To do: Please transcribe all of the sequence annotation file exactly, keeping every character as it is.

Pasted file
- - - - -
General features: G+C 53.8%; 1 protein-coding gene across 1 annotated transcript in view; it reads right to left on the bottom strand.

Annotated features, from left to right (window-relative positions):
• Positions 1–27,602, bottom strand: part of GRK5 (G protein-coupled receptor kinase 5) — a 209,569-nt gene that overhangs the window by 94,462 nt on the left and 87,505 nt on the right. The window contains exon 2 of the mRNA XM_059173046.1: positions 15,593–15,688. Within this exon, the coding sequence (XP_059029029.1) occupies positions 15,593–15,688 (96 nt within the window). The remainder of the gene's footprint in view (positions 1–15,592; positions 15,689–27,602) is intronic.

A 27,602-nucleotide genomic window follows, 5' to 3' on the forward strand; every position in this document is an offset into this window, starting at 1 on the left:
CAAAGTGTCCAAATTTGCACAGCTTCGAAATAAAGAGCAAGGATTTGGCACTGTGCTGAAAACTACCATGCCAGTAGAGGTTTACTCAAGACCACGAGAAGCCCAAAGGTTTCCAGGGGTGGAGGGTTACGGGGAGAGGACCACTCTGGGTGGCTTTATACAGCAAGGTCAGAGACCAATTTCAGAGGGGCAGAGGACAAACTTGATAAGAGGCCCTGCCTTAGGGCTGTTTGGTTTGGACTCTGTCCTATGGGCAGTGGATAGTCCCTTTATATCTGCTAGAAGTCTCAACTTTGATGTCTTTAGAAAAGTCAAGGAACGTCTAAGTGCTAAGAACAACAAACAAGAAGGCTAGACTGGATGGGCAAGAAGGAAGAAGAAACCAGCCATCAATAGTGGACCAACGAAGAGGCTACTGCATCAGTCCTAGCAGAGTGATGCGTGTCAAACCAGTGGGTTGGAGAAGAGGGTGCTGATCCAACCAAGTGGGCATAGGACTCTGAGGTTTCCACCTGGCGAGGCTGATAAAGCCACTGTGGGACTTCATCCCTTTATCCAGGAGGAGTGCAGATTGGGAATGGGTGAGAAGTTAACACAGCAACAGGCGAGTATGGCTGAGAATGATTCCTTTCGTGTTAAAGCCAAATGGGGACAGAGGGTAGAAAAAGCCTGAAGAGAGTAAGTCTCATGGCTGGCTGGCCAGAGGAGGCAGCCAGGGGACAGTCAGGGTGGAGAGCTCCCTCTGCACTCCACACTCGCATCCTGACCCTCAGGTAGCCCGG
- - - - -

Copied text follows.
General features: G+C 53.8%; 1 protein-coding gene across 1 annotated transcript in view; it reads right to left on the bottom strand.

Annotated features, from left to right (window-relative positions):
• Positions 1–27,602, bottom strand: part of GRK5 (G protein-coupled receptor kinase 5) — a 209,569-nt gene that overhangs the window by 94,462 nt on the left and 87,505 nt on the right. The window contains exon 2 of the mRNA XM_059173046.1: positions 15,593–15,688. Within this exon, the coding sequence (XP_059029029.1) occupies positions 15,593–15,688 (96 nt within the window). The remainder of the gene's footprint in view (positions 1–15,592; positions 15,689–27,602) is intronic.

A 27,602-nucleotide genomic window follows, 5' to 3' on the forward strand; every position in this document is an offset into this window, starting at 1 on the left:
CAAAGTGTCCAAATTTGCACAGCTTCGAAATAAAGAGCAAGGATTTGGCACTGTGCTGAAAACTACCATGCCAGTAGAGGTTTACTCAAGACCACGAGAAGCCCAAAGGTTTCCAGGGGTGGAGGGTTACGGGGAGAGGACCACTCTGGGTGGCTTTATACAGCAAGGTCAGAGACCAATTTCAGAGGGGCAGAGGACAAACTTGATAAGAGGCCCTGCCTTAGGGCTGTTTGGTTTGGACTCTGTCCTATGGGCAGTGGATAGTCCCTTTATATCTGCTAGAAGTCTCAACTTTGATGTCTTTAGAAAAGTCAAGGAACGTCTAAGTGCTAAGAACAACAAACAAGAAGGCTAGACTGGATGGGCAAGAAGGAAGAAGAAACCAGCCATCAATAGTGGACCAACGAAGAGGCTACTGCATCAGTCCTAGCAGAGTGATGCGTGTCAAACCAGTGGGTTGGAGAAGAGGGTGCTGATCCAACCAAGTGGGCATAGGACTCTGAGGTTTCCACCTGGCGAGGCTGATAAAGCCACTGTGGGACTTCATCCCTTTATCCAGGAGGAGTGCAGATTGGGAATGGGTGAGAAGTTAACACAGCAACAGGCGAGTATGGCTGAGAATGATTCCTTTCGTGTTAAAGCCAAATGGGGACAGAGGGTAGAAAAAGCCTGAAGAGAGTAAGTCTCATGGCTGGCTGGCCAGAGGAGGCAGCCAGGGGACAGTCAGGGTGGAGAGCTCCCTCTGCACTCCACACTCGCATCCTGACCCTCAGGTAGCCCGG